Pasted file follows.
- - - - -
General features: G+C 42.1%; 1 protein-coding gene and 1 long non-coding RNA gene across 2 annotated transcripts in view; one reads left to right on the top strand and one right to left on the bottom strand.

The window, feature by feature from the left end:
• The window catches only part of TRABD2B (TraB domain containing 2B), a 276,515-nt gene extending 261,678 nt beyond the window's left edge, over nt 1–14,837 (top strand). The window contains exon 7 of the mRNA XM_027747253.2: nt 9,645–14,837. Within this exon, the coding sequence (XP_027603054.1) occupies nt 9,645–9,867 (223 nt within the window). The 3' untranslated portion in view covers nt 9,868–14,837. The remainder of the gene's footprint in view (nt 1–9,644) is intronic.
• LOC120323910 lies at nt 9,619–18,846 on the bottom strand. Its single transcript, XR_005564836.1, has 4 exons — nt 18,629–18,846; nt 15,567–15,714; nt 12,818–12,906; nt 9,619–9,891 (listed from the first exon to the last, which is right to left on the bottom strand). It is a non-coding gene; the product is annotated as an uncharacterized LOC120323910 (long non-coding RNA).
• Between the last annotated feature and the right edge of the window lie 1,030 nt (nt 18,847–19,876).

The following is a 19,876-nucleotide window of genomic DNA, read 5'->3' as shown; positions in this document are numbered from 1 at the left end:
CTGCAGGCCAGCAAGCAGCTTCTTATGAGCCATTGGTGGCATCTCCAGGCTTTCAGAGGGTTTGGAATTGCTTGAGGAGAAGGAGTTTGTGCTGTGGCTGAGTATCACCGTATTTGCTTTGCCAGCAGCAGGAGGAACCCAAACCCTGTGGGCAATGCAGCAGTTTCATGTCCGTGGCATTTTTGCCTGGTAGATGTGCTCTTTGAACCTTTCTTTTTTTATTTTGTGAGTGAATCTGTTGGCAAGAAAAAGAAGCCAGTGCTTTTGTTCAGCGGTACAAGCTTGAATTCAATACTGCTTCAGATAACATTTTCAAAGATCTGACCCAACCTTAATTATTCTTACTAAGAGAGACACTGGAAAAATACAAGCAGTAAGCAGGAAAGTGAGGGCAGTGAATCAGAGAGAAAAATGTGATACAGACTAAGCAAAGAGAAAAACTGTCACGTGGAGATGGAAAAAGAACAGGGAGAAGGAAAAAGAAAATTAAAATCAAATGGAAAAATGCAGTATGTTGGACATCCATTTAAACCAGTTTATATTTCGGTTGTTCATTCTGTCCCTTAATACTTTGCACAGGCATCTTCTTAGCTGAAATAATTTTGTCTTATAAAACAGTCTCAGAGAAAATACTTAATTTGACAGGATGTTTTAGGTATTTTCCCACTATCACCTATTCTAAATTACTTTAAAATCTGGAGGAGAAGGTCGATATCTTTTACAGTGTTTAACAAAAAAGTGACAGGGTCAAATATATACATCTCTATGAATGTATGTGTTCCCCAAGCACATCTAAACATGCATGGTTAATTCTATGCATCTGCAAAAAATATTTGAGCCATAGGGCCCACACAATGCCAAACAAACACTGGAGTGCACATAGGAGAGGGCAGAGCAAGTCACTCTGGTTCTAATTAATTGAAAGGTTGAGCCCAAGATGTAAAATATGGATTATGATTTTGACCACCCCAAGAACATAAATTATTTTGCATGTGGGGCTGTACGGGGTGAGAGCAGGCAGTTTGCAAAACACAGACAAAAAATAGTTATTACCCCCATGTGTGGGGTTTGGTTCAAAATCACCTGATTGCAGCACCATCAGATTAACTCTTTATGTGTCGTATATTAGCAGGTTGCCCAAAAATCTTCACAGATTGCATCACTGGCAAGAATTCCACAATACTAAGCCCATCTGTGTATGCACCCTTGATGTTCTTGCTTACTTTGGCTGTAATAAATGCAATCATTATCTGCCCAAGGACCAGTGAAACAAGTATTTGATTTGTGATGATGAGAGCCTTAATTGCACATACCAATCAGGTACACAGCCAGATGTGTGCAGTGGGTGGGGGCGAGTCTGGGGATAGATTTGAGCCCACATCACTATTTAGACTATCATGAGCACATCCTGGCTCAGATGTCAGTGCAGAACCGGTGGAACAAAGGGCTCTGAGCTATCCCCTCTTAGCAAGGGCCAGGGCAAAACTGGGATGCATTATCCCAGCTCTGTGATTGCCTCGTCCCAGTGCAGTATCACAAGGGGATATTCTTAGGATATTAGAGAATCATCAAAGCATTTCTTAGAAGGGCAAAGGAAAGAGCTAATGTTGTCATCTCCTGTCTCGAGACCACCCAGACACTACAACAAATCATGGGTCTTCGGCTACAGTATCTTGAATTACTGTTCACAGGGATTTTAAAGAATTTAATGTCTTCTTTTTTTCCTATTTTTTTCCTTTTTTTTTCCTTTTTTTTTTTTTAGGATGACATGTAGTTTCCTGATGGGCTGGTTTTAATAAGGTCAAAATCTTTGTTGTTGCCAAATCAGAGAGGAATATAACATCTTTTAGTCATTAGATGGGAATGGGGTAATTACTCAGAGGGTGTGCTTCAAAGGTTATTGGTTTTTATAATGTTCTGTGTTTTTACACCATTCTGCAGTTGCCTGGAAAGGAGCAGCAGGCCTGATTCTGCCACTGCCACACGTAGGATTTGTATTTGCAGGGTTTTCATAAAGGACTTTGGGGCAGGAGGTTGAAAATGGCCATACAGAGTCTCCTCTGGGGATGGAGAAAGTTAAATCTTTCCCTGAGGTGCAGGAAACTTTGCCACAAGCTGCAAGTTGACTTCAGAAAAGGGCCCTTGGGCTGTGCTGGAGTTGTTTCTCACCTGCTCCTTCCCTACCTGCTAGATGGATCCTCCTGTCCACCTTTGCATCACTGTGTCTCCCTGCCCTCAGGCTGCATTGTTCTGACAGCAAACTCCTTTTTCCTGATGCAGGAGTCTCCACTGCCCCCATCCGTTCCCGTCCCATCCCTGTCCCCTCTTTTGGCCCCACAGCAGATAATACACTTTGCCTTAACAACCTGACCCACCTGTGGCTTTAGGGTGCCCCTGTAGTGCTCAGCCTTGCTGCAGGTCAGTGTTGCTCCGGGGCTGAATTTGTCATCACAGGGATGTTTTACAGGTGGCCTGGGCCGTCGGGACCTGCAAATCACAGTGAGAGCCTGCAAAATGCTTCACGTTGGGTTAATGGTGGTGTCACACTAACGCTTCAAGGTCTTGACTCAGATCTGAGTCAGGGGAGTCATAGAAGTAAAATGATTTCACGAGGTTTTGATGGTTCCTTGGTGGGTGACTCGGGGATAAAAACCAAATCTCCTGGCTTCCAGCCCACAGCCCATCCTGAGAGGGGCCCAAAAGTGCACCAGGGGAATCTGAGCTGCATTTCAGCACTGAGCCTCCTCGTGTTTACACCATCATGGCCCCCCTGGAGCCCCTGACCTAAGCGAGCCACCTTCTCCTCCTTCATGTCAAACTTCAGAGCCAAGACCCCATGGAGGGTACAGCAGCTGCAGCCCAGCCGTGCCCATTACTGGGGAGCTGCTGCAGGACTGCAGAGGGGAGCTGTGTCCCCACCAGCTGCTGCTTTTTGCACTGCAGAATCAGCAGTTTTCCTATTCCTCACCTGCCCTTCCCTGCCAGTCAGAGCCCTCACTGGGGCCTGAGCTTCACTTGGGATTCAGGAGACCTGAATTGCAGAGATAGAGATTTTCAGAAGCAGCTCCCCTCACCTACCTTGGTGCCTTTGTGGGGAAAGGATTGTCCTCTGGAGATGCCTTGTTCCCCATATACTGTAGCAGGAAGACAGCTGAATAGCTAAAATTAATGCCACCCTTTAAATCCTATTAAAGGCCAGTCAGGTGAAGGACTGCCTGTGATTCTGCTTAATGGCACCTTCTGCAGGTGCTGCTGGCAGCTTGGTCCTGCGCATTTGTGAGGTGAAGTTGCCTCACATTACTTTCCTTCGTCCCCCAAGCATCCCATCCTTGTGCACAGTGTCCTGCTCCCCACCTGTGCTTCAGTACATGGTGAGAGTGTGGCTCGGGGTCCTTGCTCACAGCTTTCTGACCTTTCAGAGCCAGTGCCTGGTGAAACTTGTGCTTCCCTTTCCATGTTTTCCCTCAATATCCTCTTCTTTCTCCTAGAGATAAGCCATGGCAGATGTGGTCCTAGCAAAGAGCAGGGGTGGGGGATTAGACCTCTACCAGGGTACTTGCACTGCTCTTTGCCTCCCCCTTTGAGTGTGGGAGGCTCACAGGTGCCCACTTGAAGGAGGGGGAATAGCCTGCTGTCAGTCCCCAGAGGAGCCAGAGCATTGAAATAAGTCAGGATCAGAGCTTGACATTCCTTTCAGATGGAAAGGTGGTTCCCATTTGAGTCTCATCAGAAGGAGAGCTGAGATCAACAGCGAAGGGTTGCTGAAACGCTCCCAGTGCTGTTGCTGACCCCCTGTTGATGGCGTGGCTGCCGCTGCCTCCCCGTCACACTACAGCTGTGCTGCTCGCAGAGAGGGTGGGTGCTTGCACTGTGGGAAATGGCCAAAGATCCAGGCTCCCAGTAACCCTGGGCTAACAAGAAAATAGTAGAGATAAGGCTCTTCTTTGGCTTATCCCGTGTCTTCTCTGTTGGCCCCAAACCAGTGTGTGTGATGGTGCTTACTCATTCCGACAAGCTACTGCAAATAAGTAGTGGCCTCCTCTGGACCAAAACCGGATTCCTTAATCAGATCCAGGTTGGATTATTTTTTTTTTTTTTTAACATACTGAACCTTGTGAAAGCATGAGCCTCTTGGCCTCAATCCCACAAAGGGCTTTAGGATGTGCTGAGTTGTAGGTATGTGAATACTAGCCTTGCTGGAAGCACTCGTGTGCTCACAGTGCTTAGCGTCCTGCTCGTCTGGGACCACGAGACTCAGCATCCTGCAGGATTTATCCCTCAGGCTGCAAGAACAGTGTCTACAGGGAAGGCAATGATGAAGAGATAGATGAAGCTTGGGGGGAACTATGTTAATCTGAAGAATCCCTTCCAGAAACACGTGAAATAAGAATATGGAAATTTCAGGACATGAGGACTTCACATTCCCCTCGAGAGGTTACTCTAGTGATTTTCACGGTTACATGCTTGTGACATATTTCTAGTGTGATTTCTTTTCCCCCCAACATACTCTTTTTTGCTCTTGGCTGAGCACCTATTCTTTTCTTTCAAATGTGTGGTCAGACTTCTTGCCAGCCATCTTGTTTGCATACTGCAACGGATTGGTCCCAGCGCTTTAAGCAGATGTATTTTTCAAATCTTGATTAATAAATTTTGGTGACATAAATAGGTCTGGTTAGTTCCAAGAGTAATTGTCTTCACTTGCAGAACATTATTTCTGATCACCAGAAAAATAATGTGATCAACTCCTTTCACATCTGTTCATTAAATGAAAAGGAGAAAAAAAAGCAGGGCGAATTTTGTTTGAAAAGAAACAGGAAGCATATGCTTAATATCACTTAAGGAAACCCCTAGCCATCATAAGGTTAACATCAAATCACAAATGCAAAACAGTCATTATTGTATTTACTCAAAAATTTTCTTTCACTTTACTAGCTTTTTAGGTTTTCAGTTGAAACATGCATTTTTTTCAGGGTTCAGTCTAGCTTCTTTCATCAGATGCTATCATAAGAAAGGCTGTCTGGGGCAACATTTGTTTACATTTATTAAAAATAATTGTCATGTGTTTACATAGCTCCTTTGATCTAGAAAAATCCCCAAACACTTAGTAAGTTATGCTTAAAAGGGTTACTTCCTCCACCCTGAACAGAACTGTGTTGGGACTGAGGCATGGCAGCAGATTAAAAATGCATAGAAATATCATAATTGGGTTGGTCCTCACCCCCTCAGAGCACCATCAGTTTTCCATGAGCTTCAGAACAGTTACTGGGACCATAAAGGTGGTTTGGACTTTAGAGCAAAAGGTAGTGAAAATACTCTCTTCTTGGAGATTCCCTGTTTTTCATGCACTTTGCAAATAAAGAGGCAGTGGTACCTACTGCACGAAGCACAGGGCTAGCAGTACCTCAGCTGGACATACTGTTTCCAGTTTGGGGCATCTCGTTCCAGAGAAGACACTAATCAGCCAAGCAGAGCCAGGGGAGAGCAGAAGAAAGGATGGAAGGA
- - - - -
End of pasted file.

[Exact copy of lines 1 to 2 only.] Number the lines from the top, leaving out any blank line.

General features: G+C 42.1%; 1 protein-coding gene and 1 long non-coding RNA gene across 2 annotated transcripts in view; one reads left to right on the top strand and one right to left on the bottom strand.

The window, feature by feature from the left end: